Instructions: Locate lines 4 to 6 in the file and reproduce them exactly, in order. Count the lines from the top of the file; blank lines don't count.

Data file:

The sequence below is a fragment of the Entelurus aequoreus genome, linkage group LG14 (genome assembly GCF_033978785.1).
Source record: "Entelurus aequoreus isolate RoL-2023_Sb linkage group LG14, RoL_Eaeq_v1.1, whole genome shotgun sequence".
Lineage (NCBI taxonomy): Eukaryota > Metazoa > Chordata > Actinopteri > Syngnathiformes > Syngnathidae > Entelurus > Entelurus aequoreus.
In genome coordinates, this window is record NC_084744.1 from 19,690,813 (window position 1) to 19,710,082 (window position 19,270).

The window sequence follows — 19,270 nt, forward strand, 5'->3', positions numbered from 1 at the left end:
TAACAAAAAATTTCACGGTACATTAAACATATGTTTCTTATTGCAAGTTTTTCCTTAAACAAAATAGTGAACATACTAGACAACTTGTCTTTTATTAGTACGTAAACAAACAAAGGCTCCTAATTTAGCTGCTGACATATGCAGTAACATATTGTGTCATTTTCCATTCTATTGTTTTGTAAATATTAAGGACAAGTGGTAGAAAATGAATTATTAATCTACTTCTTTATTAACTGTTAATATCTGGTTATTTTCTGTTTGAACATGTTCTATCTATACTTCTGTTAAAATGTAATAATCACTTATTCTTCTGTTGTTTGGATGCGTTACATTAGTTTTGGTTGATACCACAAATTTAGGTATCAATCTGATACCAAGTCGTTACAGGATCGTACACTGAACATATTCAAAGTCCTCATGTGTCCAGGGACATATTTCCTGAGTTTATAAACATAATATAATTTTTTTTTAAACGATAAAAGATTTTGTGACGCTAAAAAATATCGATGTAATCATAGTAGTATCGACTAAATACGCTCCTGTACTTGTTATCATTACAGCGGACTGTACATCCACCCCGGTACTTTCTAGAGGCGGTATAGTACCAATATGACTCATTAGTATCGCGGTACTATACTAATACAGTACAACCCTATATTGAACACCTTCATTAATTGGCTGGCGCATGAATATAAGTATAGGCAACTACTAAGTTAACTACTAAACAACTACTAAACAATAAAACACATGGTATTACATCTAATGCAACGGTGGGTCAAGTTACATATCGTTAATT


In genome coordinates, this window is record NC_084744.1 from 19,690,813 (window position 1) to 19,710,082 (window position 19,270).

The window sequence follows — 19,270 nt, forward strand, 5'->3', positions numbered from 1 at the left end:
TAACAAAAAATTTCACGGTACATTAAACATATGTTTCTTATTGCAAGTTTTTCCTTAAACAAAATAGTGAACATACTAGACAACTTGTCTTTTATTAGTACGTAAACAAACAAAGGCTCCTAATTTAGCTGCTGACATATGCAGTAACATATTGTGTCATTTTCCATTCTATTGTTTTGTAAATATTAAGGACAAGTGGTAGAAAATGAATTATTAATCTACTTCTTTATTAACTGTTAATATCTGGTTATTTTCTGTTTGAACATGTTCTATCTATACTTCTGTTAAAATGTAATAATCACTTATTCTTCTGTTGTTTGGATGCGTTACATTAGTTTTGGTTGATACCACAAATTTAGGTATCAATCTGATACCAAGTCGTTACAGGATCGTACACTGAACATATTCAAAGTCCTCATGTGTCCAGGGACATATTTCCTGAGTTTATAAACATAATATAATTTTTTTTTAAACGATAAAAGATTTTGTGACGCTAAAAAATATCGATGTAATCATAGTAGTATCGACTAAATACGCTCCTGTACTTGTTATCATTACAGCGGACTGTACATCCACCCCGGTACTTTCTAGAGGCGGTATAGTACCAATATGACTCATTAGTATCGCGGTACTATACTAATACAGTACAACCCTATATTGAACACCTTCATTAATTGGCTGGCGCATGAATATAAGTATAGGCAACTACTAAGTTAACTACTAAACAACTACTAAACAATAAAACACATGGTATTACATCTAATGCAACGGTGGGTCAAGTTACATATCGTTAATT